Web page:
The song highlighted the Jubilee government’s multiple failures, empty promises and its “mortgaging” the country to China through reckless borrowing.

Secondly, and more importantly, the song did not just rap away these issues, but it sought to directly engage Kenyans by calling them out for their apparent foolishness and squarely putting the blame on them. The song blamed Kenyans for perpetually voting in bad leaders based on tribal bigotry and money.

Third, the song urged Kenyans to elect competent leaders so that they can hold them to account through exercising their power of the ballot.

Fourthly, because the song was delivered in the language of the youth and by appropriating simple but popular narratives, it struck a chord and affected the conscience of Kenyan youth, the most disenfranchised and restless constituency.

“I think the song stirred not just our minds, but also our conscience and made us look really foolish,” said Willis Odhiambo, a Nakuru County youth. “The leaders we elect through the politics of manipulation and ‘mtu wetu’ syndrome (the politics of our man) display a condescending attitude towards us the electorate as soon as they have been sworn in. They will then go on a looting spree so I think the song was a call out to all our elected leaders that it is no longer business as usual.”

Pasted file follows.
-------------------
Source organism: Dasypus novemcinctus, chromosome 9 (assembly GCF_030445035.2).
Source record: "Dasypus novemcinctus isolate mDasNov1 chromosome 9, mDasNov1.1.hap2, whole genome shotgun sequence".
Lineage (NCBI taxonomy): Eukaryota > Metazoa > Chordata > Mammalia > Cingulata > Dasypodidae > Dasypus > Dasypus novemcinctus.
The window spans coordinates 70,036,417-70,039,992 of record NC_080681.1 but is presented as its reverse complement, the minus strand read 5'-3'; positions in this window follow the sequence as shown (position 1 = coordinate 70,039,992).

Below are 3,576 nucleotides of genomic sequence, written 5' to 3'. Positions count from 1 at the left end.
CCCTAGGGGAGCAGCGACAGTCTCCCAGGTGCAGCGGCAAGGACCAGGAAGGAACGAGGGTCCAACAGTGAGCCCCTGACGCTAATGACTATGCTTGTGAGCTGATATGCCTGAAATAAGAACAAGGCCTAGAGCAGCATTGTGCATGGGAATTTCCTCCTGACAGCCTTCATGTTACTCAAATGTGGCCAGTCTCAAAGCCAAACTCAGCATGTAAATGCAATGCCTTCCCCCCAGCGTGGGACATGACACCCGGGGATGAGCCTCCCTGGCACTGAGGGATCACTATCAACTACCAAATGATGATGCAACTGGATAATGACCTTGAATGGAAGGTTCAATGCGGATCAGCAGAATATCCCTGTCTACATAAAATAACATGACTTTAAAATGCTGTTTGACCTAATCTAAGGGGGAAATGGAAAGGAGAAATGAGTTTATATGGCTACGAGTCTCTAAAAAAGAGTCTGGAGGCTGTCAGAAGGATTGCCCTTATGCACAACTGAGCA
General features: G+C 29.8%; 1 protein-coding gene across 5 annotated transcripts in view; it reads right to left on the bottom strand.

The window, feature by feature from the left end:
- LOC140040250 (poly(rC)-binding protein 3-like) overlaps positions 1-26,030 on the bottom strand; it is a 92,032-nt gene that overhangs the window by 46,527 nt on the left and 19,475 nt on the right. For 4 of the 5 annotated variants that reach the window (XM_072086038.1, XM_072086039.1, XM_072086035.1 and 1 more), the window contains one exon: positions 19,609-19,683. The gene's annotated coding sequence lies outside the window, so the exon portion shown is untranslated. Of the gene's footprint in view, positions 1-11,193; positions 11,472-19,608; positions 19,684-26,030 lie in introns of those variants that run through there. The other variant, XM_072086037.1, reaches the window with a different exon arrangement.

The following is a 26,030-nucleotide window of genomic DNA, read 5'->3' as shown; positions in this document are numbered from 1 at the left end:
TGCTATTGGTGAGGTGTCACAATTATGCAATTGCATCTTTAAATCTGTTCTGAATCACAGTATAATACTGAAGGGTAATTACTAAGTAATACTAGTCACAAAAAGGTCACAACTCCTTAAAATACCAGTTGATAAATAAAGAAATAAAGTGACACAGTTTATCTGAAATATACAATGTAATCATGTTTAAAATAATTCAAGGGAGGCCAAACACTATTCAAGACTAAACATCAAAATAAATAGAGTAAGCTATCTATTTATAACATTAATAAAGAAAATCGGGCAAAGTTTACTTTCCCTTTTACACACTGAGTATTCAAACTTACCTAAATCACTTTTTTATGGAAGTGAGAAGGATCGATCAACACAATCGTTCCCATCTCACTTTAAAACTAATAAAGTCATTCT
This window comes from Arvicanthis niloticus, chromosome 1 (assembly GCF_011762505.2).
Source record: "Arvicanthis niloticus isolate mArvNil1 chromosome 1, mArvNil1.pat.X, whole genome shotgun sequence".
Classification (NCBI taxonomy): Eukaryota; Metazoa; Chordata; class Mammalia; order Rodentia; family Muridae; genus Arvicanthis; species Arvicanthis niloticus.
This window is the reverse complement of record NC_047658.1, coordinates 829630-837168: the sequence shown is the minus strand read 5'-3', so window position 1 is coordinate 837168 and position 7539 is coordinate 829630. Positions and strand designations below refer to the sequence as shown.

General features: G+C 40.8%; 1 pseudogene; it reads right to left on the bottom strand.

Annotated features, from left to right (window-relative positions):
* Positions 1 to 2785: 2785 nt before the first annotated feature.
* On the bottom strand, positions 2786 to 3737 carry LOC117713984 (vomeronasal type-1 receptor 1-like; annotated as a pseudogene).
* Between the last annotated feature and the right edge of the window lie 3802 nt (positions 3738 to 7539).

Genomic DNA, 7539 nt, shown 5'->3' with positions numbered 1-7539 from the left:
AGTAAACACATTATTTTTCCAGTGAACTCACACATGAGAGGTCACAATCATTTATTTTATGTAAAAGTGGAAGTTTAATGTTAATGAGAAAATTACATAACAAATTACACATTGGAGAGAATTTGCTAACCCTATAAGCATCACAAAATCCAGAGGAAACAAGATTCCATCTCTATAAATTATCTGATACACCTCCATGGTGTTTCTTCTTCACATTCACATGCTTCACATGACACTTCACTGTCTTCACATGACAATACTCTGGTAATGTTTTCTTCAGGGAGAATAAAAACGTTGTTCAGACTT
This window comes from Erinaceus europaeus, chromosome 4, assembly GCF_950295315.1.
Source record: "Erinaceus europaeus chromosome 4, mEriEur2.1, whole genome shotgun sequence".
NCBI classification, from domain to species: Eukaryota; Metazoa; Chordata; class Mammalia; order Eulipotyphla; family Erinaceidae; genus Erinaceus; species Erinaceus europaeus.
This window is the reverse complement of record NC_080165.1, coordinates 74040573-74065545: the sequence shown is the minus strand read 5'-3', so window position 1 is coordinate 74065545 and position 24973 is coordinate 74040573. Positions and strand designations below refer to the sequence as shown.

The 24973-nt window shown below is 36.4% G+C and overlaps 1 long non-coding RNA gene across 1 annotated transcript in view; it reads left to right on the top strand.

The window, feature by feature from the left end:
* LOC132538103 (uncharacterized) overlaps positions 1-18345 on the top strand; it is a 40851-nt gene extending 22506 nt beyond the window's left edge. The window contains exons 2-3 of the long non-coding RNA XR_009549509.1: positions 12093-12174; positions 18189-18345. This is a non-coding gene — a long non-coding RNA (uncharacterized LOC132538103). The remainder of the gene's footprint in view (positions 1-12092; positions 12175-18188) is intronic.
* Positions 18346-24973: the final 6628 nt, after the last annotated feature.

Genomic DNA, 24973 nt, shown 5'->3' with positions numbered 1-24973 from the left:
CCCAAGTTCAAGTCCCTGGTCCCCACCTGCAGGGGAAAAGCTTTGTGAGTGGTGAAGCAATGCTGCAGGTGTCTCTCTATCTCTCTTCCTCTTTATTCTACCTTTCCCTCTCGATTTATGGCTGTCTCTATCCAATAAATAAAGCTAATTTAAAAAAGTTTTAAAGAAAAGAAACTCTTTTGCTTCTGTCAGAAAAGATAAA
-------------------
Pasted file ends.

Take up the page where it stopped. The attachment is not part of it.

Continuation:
Odhiambo also said that the song was a wake-up call to the powers that be that “vitu kwa ground ni different” (on the ground, things are different). “The song is a passionate appeal to my generation to vote properly if we are to effect the desired change we so badly need.”